Because this crisis is different from past famines, we must look beyond relief measures of the past. Merely shipping in food is not enough. Our effort will have to combine food assistance and new approaches to farming with treatment and prevention of HIV and AIDS. It will require creating early-warning and analysis systems that monitor both HIV infection rates and famine indicators. It will require new agricultural techniques, appropriate to a depleted work force. It will require a renewed effort to wipe out HIV-related stigma and silence.

Former President Bill Clinton also urged action in a World AIDS Day editorial in The New York Times[13]:

Confronted with these awful facts, we can offer the historians of the future our excuses: too many countries are still in denial about the scope of the problem and what has to be done about it; many countries lack the nationwide health infrastructure to treat such a disease; most countries don't have enough health-care personnel to run a complicated treatment program; the necessary drugs are expensive and unavailable to people in the poorest, hardest-hit countries. But those facts only serve to outline the extent of the problem. They do not justify our failure to recognize the moral and practical imperatives to mount a full-throttle treatment program in conjunction with ongoing education and prevention efforts.

But HIV/AIDS is not just affecting women in developing countries. In the United States, of the approximately 40,000 new HIV infections occurring annually, 30% are in women. Roughly 75% of women are infected through heterosexual sex and 25% through injection drug use. And HIV/AIDS is affecting African American women disproportionately. According to the Centers for Disease Control and Prevention (CDC), of newly infected women, approximately 64% are black, 18% are white, 18% are Hispanic, and a small percentage are members of other racial/ethnic groups.[14]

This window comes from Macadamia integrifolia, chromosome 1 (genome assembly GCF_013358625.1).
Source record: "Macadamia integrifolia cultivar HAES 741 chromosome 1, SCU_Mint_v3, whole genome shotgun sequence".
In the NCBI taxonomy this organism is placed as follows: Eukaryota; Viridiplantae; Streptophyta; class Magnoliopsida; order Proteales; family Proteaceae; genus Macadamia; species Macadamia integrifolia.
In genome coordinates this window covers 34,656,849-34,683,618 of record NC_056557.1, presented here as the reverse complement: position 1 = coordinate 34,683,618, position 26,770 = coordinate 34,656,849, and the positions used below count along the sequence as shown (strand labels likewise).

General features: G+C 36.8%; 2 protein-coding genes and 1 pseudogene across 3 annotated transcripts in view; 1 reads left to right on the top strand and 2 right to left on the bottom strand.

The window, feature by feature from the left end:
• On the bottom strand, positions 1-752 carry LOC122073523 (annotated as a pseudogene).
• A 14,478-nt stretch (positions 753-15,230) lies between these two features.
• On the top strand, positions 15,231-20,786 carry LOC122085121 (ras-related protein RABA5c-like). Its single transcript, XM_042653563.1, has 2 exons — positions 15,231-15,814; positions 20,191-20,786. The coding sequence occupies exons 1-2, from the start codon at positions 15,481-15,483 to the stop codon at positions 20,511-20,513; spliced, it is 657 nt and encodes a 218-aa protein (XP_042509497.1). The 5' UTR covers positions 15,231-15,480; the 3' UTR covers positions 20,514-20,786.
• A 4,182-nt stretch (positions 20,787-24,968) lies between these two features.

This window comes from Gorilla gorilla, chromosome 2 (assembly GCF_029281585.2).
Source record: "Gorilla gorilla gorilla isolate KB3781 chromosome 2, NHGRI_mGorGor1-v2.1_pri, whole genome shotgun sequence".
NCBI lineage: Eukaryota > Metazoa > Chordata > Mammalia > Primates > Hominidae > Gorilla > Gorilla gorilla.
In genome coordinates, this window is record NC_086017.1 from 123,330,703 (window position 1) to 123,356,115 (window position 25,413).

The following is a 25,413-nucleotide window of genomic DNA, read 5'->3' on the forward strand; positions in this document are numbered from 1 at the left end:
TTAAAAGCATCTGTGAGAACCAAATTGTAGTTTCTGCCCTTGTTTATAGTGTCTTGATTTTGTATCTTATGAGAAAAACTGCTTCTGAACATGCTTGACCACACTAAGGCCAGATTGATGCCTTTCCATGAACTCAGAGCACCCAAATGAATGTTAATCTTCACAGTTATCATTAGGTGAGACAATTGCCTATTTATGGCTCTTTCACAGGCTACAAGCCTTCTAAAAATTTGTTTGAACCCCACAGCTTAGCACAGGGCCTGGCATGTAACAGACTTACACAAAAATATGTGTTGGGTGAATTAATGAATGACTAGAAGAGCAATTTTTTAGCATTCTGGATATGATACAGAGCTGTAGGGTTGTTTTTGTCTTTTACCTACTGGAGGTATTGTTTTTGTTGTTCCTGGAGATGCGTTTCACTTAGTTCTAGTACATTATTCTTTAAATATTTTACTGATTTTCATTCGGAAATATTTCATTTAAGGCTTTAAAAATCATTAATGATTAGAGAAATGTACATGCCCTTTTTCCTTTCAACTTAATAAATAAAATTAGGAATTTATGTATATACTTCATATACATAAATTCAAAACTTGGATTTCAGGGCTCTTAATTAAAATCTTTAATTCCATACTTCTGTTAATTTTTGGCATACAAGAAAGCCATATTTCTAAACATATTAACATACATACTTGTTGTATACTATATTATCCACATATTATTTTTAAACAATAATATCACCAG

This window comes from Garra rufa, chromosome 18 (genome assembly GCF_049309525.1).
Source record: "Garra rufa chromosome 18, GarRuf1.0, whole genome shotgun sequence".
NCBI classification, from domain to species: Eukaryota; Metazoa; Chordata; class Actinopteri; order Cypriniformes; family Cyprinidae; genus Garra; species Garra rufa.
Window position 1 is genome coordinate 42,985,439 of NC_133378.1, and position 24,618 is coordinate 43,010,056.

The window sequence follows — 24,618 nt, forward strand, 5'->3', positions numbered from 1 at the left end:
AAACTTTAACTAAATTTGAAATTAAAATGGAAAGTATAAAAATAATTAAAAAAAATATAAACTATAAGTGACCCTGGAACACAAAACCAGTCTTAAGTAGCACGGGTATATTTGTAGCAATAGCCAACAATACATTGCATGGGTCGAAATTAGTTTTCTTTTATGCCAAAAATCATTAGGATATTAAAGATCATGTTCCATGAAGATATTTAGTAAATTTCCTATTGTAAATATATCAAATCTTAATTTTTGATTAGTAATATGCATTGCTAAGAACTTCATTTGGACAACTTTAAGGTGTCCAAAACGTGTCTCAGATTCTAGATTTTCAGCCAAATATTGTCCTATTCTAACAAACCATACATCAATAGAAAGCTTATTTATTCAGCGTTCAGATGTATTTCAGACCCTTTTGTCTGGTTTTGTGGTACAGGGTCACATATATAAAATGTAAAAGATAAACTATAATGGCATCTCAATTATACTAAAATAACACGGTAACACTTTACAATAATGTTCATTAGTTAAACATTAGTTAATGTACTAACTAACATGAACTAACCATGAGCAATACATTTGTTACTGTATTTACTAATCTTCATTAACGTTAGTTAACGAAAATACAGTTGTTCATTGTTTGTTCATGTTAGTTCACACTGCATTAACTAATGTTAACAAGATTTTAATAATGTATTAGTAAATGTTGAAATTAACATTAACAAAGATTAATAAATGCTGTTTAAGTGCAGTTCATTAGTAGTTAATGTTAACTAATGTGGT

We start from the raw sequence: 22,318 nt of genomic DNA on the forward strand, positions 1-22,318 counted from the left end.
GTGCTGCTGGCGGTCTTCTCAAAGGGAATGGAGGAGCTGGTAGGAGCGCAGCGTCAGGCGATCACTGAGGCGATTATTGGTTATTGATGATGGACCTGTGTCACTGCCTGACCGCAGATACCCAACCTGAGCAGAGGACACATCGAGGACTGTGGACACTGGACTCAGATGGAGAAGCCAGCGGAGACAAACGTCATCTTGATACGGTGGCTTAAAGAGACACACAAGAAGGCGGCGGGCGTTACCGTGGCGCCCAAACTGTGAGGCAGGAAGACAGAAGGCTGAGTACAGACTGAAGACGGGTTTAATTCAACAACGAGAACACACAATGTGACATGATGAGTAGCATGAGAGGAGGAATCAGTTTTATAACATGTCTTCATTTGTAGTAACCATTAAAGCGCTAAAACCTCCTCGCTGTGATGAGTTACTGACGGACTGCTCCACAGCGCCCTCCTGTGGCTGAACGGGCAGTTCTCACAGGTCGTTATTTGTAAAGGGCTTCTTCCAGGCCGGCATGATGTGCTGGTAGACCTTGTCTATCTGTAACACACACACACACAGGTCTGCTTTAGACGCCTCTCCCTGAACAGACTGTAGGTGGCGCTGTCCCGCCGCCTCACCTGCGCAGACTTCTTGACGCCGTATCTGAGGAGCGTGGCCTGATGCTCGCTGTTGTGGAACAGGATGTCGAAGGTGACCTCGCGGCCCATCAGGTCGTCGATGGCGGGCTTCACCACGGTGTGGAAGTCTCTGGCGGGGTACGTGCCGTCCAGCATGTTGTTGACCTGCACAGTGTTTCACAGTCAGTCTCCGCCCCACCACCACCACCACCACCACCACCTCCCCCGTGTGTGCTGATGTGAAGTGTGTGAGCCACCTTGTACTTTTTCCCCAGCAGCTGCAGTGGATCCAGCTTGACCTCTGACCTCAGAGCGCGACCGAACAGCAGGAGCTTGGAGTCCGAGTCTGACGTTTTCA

As Clinton says, " we can and must do more to stop the spread of AIDS by doing more to treat people who already have it. Now that we have the medical capacity to save and improve the lives of millions of people, there is no other moral or practical choice."

It is projected that as soon as 2020, CVD will surpass infectious disease as the world's leading cause of death and disability.[15] High blood pressure and high blood cholesterol levels, tobacco use, excessive alcohol consumption, obesity, physical inactivity, and low fruit and vegetable consumption -- now the dominant risks in all middle- and high-income societies -- are becoming more prevalent even in the developing world.[16]

CVD remains the number 1 killer of women in the United States. The lifetime risk of coronary artery disease is > 20% in women, and in 2000, 41% of all female deaths in the United States were attributable to cardiovascular events.

Important differences in the presentation and clinical course of heart disease between men and women were the subject of Medscape conference coverage from the 51st Scientific Session of the American College of Cardiology. Sadly and inexcusably, there remains racial and gender disparity with respect to cardiovascular procedures performed in the United States. One study from Maryland published in 2002 suggested that African American women fare the worst, receiving less high-technology cardiac treatment than any other race/ethnic and gender category.[17]

More than 23 million women living in the United States are obese, and the prevalence of obesity among US adults has increased by 74% since 1991, according to the CDC.[18] And, although there is clearly a link between education/socioeconomic status and obesity/diabetes (see, for example, a study published in one of our Publisher's Circle journals, and the CDC report on women, socioeconomic status, and diabetes[18]), a CDC study has shown that obesity and diabetes in the United States continue to increase in both sexes regardless of age, educational level, and smoking level.[19]